Are the fries at some McDonald's restaurants served up with a chip on the shoulder? Facing sagging sales at its US outlets, the number one fast food company is opting for a manners makeover. The Wall Street Journal says McDonald's is pushing franchise owners to improve service because of rising complaints about rude employees. In a webcast McDonald's executives held with franchise owners the top customer complaint was said to be rude or unprofessional employees.
Consumers may love their tablets and mobile devices, but the ailing personal computer market is getting weaker. The research firm IDC says global PC shipments fell 14 percent in the first three months of this year. That's the sharpest drop since the firm's first report on the industry in 1994. IDC says the appeal of tablets and smartphones is pulling money away from PC sales, but it also blames Microsoft's Windows 8, which has a new look and forces users to learn new ways to control their machines. "While some consumers appreciate the new form factors and touch capabilities of Windows 8," says IDC executive Bob O'Donnell, "the radical changes to the UI, removal of the familiar Start button, and the costs associated with touch have made PCs a less attractive alternative to dedicated tablets and other competitive devices. Microsoft will have to make some very tough decisions moving forward if it wants to help reinvigorate the PC market."
The latest report on home foreclosures is another sign of improvement for the housing market. Listings firm RealtyTrac says the number of homes repossessed by lenders last month fell to the lowest level in more than five years. The foreclosure listing firm says that while some states still saw increases in homes taken back by banks, nationally home repossessions fell 3 percent in March from the previous month and were down 21 percent from a year earlier.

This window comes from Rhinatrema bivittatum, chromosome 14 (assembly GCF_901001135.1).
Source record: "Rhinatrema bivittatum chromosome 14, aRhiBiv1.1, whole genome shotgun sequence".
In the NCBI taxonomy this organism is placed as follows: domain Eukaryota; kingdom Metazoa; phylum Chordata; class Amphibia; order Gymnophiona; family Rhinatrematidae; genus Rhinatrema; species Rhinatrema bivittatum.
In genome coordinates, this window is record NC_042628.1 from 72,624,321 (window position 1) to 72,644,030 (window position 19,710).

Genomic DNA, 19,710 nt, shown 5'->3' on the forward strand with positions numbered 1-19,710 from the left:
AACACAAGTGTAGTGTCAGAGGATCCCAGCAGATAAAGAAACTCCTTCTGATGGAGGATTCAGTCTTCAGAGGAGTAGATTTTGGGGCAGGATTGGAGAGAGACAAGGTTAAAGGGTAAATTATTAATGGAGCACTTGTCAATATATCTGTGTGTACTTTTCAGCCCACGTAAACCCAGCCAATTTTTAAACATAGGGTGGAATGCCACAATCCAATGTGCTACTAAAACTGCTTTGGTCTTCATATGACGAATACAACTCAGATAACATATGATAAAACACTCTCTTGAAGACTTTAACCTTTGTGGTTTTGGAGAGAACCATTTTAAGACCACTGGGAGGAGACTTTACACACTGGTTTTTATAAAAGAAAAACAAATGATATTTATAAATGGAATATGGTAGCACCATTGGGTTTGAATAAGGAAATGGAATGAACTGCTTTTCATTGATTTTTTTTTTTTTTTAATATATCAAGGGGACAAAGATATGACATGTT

The stock market just keeps rolling along - reaching new highs. The Dow Jones Industrial index jumped 129 points yesterday, the third straight daily gain. The Nasdaq had a 1.8 percent increase, the largest rise for the averages. Asian stocks rose overnight with another bounce for Japan's Nikkei. One reason for the strong stock market is recent moves by the Federal Reserve and Japan's Central Bank to purchase large amounts of government bonds and keep interest rates very low. Both central banks pushed down bond yields making safer investments even less attractive than they were, prompting a fresh push into stocks
Stock funds and bond funds attracted a combined $193 billion in the first three months of 2013, industry consultant Strategic Insight said . That tops the previous record of $140 billion in net deposits during the first quarter of 2007. This year's figures suggest that investors are getting comfortable with stocks again following the financial meltdown and market plunge of 2008-2009.
Ooops! A data mix-up at the Federal Reserve. Employees at some of Wall Street's biggest banks and financial firms were among those to receive market-sensitive information from the Fed a day early. In a statement The Federal Reserve said minutes from a March policy meeting were inadvertently emailed to more than 100 congressional staffers and trade group officials on Tuesday afternoon. After the error was discovered the minutes were made public five hours before their scheduled release. The flub raises questions about the Fed handles sensitive information.
Richard Davies Business Correspondent ABC News Radio abcnews.com Twitter: daviesabc